An elderly woman mistakes a League of Legends statue for that of a Chinese war hero, accidentally praying to Garen the champion instead of an immortalized general.
Thanks to games like League of Legends, channels like ESPN have been hopping onto the eSports train and joining the masses in cheering on their favorite players. Few could doubt the popularity and widespread growth that League of Legends has achieved, but, even so, something peculiar happened outside of an Chinese internet cafe in the last week that left fans of the game scratching their heads.
An elderly woman passing by an internet cafe stopped and looked at a giant figure of Garen, a popular champion from the game. Things got more confusing for passersby when the elderly woman stooped to her knees and starting praying to the statue, perhaps hoping to attain a higher level of actions per minute. In any event, photographs from a security camera positioned outside the cafe quickly spread through Chinese social media platform Weibo, causing much bewilderment to League of Legends fans worldwide.
The photos left many scratching their head at the bizarre scene, but there is a likely explanation in regards to the praying: many local gamers speculated that the elderly woman simply mistook the giant Garen figure as a statue of Guan Yu, a famous Chinese general who was immortalized in one of China’s most famous books and is revered by some as a God. It’s likely she was legitimately praying and simply failed to recognize that the statue she chose to pray to happened to be from a video game, as opposed to the Yuncheng hero Lord Guan.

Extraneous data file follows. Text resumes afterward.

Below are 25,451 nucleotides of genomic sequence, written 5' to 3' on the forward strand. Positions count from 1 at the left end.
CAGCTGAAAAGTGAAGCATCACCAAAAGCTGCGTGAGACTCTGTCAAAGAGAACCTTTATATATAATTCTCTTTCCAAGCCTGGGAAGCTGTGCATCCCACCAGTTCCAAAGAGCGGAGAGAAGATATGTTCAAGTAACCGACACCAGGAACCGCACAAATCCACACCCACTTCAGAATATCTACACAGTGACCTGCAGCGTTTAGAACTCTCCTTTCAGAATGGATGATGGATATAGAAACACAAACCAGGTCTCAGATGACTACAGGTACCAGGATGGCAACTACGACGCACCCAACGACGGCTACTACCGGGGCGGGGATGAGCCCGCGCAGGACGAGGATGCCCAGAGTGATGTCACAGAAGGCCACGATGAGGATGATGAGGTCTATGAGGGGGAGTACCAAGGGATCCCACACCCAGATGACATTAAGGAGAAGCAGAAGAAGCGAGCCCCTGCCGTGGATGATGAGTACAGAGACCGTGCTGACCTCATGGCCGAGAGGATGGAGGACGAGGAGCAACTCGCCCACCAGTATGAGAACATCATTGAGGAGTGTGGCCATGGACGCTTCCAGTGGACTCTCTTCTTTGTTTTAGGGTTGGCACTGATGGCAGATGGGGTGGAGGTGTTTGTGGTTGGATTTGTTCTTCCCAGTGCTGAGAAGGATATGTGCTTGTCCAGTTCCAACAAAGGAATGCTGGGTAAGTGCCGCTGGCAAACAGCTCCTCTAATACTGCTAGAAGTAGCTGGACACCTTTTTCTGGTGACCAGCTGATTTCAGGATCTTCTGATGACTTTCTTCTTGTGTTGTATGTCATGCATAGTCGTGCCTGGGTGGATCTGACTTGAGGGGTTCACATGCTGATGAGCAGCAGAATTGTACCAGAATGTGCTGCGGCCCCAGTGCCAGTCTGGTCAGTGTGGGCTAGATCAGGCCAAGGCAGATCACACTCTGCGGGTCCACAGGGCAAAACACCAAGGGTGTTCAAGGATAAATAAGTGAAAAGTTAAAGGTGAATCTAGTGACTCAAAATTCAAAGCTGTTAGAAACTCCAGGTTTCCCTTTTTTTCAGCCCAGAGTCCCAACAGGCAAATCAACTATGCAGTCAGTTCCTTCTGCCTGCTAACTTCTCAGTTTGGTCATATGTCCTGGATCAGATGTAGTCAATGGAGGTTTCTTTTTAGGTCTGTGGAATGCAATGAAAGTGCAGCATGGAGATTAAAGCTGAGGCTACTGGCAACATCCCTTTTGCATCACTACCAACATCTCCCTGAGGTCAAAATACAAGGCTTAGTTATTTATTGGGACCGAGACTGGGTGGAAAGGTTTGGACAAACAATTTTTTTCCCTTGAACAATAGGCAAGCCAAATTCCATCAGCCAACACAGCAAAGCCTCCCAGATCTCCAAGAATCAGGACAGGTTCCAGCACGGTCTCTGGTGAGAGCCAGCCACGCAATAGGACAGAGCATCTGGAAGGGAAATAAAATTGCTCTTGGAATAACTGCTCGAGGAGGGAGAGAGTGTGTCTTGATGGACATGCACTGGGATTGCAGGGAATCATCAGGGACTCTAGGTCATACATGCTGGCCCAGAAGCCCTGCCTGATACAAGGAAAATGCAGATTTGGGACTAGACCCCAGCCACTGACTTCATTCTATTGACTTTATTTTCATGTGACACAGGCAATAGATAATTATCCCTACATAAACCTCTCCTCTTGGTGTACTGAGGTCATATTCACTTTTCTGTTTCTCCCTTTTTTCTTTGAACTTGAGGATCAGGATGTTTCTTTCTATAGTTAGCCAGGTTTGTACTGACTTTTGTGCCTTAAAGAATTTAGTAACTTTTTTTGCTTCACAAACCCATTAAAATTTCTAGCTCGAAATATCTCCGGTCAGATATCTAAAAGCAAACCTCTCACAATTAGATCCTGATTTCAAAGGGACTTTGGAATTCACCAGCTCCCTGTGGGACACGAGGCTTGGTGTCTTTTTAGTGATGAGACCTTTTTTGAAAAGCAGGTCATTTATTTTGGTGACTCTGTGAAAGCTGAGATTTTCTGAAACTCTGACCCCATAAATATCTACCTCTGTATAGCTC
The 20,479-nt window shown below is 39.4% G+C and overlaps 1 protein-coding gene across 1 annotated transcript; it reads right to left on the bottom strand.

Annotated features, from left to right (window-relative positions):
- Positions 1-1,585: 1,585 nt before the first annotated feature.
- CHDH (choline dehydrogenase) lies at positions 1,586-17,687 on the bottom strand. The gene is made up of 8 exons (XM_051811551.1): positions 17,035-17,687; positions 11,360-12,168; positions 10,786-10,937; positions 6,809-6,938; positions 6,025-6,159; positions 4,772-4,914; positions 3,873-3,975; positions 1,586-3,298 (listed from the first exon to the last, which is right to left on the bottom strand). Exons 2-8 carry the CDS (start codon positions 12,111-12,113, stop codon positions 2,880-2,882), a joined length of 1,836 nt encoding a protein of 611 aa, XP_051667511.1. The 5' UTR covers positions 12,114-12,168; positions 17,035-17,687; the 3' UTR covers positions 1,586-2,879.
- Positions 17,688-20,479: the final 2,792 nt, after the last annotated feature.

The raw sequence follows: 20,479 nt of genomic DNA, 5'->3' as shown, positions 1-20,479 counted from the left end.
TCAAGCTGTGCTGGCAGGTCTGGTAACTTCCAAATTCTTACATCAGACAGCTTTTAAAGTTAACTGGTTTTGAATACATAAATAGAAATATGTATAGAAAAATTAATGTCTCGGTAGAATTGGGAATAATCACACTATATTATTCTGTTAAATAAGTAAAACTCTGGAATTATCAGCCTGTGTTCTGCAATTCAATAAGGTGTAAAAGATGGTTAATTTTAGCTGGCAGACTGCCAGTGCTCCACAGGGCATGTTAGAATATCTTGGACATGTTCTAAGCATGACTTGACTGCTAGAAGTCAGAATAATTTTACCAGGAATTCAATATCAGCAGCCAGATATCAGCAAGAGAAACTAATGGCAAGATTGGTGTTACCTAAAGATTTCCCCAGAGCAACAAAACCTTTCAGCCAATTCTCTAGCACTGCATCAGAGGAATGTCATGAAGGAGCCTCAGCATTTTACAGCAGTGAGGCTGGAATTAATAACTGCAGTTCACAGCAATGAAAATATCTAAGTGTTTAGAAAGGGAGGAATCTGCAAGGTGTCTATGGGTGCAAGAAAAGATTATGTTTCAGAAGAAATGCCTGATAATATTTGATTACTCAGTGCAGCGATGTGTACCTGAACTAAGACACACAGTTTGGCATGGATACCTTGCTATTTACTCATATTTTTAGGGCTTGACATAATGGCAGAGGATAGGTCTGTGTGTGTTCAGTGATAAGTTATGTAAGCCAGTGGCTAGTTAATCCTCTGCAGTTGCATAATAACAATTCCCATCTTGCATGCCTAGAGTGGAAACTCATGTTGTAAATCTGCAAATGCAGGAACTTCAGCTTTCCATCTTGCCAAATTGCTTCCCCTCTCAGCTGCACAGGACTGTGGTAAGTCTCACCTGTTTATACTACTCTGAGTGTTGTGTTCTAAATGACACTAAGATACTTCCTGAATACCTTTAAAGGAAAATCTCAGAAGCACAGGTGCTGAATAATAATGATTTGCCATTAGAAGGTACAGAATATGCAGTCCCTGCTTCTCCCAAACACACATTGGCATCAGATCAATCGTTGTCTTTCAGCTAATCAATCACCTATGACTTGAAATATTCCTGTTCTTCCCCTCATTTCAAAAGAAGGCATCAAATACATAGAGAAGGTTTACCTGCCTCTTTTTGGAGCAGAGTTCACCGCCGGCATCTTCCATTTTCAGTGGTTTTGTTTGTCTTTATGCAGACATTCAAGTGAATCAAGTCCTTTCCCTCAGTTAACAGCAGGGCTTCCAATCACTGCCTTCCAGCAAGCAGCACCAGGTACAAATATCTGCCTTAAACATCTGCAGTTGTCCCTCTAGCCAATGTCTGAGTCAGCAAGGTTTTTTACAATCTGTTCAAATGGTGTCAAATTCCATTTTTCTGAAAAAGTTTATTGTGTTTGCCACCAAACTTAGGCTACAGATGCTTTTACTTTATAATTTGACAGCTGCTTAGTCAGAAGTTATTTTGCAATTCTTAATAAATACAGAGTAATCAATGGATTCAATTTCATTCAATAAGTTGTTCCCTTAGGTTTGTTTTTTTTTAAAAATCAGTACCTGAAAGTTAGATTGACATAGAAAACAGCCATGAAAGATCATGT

To be fair, Garen is a fighter, and photographs of Guan Yu certainly make him look like a man who would don a similar suit of armor and get things done. While Guan Yu is idolized as the epitome of loyalty and righteousness, Garen’s most notable quote is “The most effective way to kill an opponent is to slice through the man next to him.” We assume someone would only intentionally pray to Garen while having a pretty bad day.
Plenty of posts on Weibo show concern for the elderly woman, who many believe was praying to Guan Yu for guidance. It’s unlikely anyone will get to ask her in person, lest she returns to the statue again to make another prayer.
On the other side of the globe, Shaquille O’neal became one of the latest investors in the League of Legends community earlier this month. The popular and retired basketball player is now sponsoring a League of Legends team in tandem with New York Yankees player Alex Rodriguez. No news yet on if a statue of Shaq would get the same attention in China.
At the very least, at least she wasn’t praying to a statue Vel’Koz, which would have defied any explanation.
What do you think about the lady’s case of mistaken identity, Ranters?